California farmers and ranchers report that labor shortages continue to be an issue despite multiple efforts to help remedy the problem. The California Farm Bureau Federation (CFBF) worked with the University of California, Davis in conducting an agricultural labor survey earlier in the year which found that more than half of respondents indicated they were unable to meet their labor needs at times over the previous five years. The survey responses reflect broad coverage across California counties, as well as a diverse cross-section of commodities.
“The survey shows farmers have tried and are trying all the tactics available to them, such as increased wages, changes in farming and cropping patterns, use of the existing H-2A visa program and automation where appropriate,” CFBF President Jamie Johansson said in a news release. “The missing element is an improved agricultural immigration system, to match willing employees with farm employers.”
The latest labor survey had similar results to the one conducted in 2017. Of the 1,071 farmers and ranchers who participated in the 2019 survey, 56 percent noted an inability to fill their labor needs. The summer 2017 survey showed 55 percent of respondents experienced issues with labor availability. The labor issues appear to be worsening, as more than 70 percent specified that 2017 and 2018 were particularly difficult to hire enough employees for on-farm jobs. Farmers are attempting to work around the lack of labor through a variety of different approaches.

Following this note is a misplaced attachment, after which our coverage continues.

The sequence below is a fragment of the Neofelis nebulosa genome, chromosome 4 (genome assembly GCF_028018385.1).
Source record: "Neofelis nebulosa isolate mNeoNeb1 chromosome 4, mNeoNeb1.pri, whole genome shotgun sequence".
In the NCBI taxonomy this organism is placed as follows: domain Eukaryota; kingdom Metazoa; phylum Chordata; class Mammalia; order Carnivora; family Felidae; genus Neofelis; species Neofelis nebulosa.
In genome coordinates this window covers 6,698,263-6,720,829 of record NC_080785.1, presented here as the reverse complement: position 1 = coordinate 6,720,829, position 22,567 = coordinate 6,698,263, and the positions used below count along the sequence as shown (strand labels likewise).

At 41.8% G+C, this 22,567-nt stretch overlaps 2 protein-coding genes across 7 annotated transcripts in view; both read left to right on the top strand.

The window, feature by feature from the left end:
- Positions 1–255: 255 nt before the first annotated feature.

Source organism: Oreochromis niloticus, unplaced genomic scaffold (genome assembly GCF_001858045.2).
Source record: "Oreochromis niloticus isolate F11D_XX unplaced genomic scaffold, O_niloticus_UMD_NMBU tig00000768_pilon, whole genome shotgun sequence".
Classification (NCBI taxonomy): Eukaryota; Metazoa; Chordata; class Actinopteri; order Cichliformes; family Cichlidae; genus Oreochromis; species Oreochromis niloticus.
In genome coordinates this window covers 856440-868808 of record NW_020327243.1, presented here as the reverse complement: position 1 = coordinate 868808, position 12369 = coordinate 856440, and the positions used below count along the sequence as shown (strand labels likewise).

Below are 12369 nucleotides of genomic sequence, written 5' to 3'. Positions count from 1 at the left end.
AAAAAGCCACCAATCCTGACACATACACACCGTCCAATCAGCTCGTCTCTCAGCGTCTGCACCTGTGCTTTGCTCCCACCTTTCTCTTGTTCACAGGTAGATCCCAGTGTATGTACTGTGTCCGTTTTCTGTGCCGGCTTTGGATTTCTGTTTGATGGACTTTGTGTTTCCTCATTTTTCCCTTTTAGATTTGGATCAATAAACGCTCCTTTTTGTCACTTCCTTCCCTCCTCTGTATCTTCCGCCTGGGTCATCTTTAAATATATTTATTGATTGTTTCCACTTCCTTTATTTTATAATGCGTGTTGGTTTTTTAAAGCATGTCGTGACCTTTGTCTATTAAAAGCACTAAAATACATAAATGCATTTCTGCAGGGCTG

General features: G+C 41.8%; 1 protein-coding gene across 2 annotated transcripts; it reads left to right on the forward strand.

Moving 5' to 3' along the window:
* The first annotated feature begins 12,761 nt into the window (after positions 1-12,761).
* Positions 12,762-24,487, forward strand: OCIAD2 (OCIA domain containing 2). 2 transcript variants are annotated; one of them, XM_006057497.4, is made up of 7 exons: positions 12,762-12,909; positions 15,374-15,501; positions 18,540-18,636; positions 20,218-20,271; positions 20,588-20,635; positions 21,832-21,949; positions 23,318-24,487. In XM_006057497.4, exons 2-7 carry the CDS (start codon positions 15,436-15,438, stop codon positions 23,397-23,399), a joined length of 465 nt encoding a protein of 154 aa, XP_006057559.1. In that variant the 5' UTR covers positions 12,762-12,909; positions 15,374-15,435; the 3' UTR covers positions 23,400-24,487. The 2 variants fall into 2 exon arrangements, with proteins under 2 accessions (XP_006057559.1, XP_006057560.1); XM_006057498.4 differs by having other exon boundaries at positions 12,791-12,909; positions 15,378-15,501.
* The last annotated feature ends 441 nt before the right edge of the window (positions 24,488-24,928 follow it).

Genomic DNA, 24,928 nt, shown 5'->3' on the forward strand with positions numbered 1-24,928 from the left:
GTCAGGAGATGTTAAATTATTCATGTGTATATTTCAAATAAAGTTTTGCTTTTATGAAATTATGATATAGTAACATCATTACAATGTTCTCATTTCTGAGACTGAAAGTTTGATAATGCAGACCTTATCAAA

In order to adapt to the challenges created by an inadequate amount of labor available, 86 percent of those surveyed said they have increased wages and 61 percent reported using a farm labor contractor to recruit employees. A third of respondents adjusted their cultivation practices, while another third switched acreage. Along with labor shortages, a large number of survey participants noted rising labor costs as a contributing factor for implementing more technologically advanced equipment in their operation.